MRO Magazine

Optimizing belt and chain drive life

By Jeff Smith   

Industry Manufacturing Mining & Resources

Snow plowing a Fernie, B.C. driveway on five acres, located 15 minutes from a major ski hill is not a minor task. The massive snowfalls on some days are a three-shift strategic feat. This particular day of snowfall, I used a John Deer lawn tractor with a two-metre snow blower. The key was not to let it get too deep. With the snow that was falling I would have to clear it about four times that day. I geared up with snow pants, a heavy jacket, gloves and a toque. I easily started up the tractor and went to clear my first path. About 100-hundred-metres down the driveway the tractor stopped. Not a gradual stop, not a stop in blowing snow, just an instant stop! The snow stopped flying and the engine was no longer running. Silence. I soon realized the auger drive chain had failed and jammed between the drive gears and shock loading the system. I looked at the dry, excessively worn chain. My first thought: “Where am I going to get a new chain?” My second thought: “Some reliability expert you are – you never oiled, aligned, inspected or maintained this chain at all!” What is that they say about the cobbler’s children?

Chains and belts seem to cause more trouble than they should. They are not complex, and they don’t have a multitude of integrated components, yet they seem to jump out of a multitude of reliability Pareto graphs as bad actors. In hindsight I wish I had tracked the downtime I had encountered due to “avoidable” failures of drive chains and V-belts. Having made a career of setting up inspections programs, I tend to naturally observe things as I walk through a facility. I have seen countless belts dragging on the side frames from misaligned rolls, or obviously loose drive belts flapping happily until failure. Why?

As with many assets, let’s consider the key stages that impact reliability: Selection, Storage, Installation, Operation, Maintenance and Disposal.

In many cases the selection of a drive chain or belt has been made by the manufacturer; but, to follow RCM logic, your operating context may differ, therefore your chain or belt may not be adequate for the current loading you are experiencing. (Loading could be under-loading, overloading, shock loading or environmental loading.) To select a chain or belt the following must be understood:


1) What is the horsepower that is going to be transmitted? And, what is a realistic service factor? If the system will be subject to hard stops and starts or intermittent overloading, we need to include a service factor in our calculations.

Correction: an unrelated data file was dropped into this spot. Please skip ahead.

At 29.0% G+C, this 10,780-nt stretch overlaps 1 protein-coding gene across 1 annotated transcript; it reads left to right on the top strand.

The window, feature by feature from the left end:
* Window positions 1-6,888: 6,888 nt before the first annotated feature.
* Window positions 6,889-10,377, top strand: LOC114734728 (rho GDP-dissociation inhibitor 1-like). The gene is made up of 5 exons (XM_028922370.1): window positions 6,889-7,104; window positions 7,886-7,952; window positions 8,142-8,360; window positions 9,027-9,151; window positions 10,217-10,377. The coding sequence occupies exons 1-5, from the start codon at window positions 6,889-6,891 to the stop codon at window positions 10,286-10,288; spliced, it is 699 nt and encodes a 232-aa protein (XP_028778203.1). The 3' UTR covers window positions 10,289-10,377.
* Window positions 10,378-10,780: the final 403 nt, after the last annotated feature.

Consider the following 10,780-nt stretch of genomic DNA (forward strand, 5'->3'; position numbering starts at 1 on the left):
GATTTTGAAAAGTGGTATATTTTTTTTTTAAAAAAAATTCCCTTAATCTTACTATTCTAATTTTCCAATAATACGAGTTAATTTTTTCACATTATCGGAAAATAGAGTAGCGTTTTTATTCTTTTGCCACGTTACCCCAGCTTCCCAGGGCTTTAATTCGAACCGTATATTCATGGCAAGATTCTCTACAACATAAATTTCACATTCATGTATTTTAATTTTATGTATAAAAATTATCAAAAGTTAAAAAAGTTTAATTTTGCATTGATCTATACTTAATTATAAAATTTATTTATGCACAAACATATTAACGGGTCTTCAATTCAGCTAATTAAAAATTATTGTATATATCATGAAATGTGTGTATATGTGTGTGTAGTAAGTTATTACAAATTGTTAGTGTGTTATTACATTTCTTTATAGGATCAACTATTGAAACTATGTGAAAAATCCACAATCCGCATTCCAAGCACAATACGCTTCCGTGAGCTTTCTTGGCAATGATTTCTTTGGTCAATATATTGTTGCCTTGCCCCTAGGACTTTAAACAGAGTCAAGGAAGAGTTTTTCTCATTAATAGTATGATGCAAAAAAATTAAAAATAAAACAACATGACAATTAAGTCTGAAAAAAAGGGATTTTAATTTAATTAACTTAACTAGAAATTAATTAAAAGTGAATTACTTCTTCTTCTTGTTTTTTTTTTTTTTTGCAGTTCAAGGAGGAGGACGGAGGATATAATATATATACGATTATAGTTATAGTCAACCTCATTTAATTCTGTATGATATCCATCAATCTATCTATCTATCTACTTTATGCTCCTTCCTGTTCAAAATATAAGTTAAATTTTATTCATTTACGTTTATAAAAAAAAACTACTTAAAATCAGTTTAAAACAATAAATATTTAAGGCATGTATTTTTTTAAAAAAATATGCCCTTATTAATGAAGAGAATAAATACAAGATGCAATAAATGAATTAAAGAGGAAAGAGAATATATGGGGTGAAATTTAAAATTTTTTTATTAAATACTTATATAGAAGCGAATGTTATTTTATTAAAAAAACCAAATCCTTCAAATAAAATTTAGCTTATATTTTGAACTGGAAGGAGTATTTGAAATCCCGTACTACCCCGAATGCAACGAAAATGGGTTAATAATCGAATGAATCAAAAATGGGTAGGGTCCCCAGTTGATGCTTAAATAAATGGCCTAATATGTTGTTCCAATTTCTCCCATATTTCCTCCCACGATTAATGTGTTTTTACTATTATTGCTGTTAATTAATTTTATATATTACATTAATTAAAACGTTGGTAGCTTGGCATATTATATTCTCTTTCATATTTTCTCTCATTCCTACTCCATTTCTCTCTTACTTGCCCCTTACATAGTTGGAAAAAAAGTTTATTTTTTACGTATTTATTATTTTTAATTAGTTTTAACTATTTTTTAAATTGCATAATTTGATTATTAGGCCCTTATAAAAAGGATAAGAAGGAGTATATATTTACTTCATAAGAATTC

Service factor x required horsepower = design HP

An example of a service factor would be an AC motor driving a centrifugal pump continuously would use a service factor of 1.2.

Note: Use your supplier’s subject matter experts; they will help.

2) What is the required ratio between drive and driven? Remember, in belt systems, it is only theoretical as slippage will happen. So over-speeding slightly is a good practice. This does not apply to chain drives.

Selecting the right drive is imperative not only for initial construction but should be revisited if drive or driven speeds or loads have changed. If it is a problem drive, one of the first considerations should be: Can this drive handle what we want it to do? (CAN>WANT).

Value destruction can and does happen in storage, it is often driven by moisture, dust, sunlight, chemical attack, mechanical damage or mislabelling. When storing chains or belts, keep them in a clean, dry area. Do not mishandle them. Try to limit the stock needed on hand when Min/Max quantities are automated. I have seen scenarios where there is a drive issue that requires the use of multiple belts in a short time, but once the issue is resolved, the stock levels have been driven up and the storeroom ends up with a 10-year supply of belts. There is also the fire sale mentality that dictates the purchase of chain in bulk “because it was such a deal!” Store what is actually needed and take care of it. As with any parts, ensure your BOM (Bill of materials) is correct for the assets; slight pitch differences can be easily overlooked and create chain-eating machines.

How tight is tight? Deviation tribal wisdom provide an astounding number of answers to this question: ½” deflection per foot; you should be able to twist the belt over; there should be no chain sag at all, etc. But let’s start the installation at the beginning.